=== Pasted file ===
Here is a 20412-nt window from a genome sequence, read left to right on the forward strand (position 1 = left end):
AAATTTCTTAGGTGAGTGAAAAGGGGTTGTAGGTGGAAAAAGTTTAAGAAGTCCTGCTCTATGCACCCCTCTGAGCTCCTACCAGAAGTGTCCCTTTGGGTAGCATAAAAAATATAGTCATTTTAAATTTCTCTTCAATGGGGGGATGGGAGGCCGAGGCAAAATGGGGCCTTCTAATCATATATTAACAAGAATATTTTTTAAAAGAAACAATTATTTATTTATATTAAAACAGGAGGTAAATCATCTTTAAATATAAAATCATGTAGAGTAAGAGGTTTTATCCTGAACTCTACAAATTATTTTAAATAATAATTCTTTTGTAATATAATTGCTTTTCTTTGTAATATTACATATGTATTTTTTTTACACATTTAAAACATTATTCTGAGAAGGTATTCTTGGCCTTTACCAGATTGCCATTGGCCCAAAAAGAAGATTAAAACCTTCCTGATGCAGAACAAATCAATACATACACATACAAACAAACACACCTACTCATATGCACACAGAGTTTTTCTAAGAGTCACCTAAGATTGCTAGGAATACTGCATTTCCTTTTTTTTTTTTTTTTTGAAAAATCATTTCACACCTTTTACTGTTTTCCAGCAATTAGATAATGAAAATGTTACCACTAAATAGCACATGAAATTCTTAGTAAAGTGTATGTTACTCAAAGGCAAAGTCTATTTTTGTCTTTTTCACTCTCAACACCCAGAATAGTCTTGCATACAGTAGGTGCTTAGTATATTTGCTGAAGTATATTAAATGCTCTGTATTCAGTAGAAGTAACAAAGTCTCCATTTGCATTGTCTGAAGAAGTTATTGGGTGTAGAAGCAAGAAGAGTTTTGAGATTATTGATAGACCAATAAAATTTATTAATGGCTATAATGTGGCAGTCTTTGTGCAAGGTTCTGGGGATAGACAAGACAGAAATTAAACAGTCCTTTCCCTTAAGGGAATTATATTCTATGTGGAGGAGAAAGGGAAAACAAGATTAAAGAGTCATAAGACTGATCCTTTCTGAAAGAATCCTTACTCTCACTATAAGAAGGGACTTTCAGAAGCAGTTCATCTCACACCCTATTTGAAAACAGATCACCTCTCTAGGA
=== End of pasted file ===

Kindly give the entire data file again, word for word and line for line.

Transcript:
Here is a 20412-nt window from a genome sequence, read left to right on the forward strand (position 1 = left end):
AAATTTCTTAGGTGAGTGAAAAGGGGTTGTAGGTGGAAAAAGTTTAAGAAGTCCTGCTCTATGCACCCCTCTGAGCTCCTACCAGAAGTGTCCCTTTGGGTAGCATAAAAAATATAGTCATTTTAAATTTCTCTTCAATGGGGGGATGGGAGGCCGAGGCAAAATGGGGCCTTCTAATCATATATTAACAAGAATATTTTTTAAAAGAAACAATTATTTATTTATATTAAAACAGGAGGTAAATCATCTTTAAATATAAAATCATGTAGAGTAAGAGGTTTTATCCTGAACTCTACAAATTATTTTAAATAATAATTCTTTTGTAATATAATTGCTTTTCTTTGTAATATTACATATGTATTTTTTTTACACATTTAAAACATTATTCTGAGAAGGTATTCTTGGCCTTTACCAGATTGCCATTGGCCCAAAAAGAAGATTAAAACCTTCCTGATGCAGAACAAATCAATACATACACATACAAACAAACACACCTACTCATATGCACACAGAGTTTTTCTAAGAGTCACCTAAGATTGCTAGGAATACTGCATTTCCTTTTTTTTTTTTTTTTTGAAAAATCATTTCACACCTTTTACTGTTTTCCAGCAATTAGATAATGAAAATGTTACCACTAAATAGCACATGAAATTCTTAGTAAAGTGTATGTTACTCAAAGGCAAAGTCTATTTTTGTCTTTTTCACTCTCAACACCCAGAATAGTCTTGCATACAGTAGGTGCTTAGTATATTTGCTGAAGTATATTAAATGCTCTGTATTCAGTAGAAGTAACAAAGTCTCCATTTGCATTGTCTGAAGAAGTTATTGGGTGTAGAAGCAAGAAGAGTTTTGAGATTATTGATAGACCAATAAAATTTATTAATGGCTATAATGTGGCAGTCTTTGTGCAAGGTTCTGGGGATAGACAAGACAGAAATTAAACAGTCCTTTCCCTTAAGGGAATTATATTCTATGTGGAGGAGAAAGGGAAAACAAGATTAAAGAGTCATAAGACTGATCCTTTCTGAAAGAATCCTTACTCTCACTATAAGAAGGGACTTTCAGAAGCAGTTCATCTCACACCCTATTTGAAAACAGATCACCTCTCTAGGA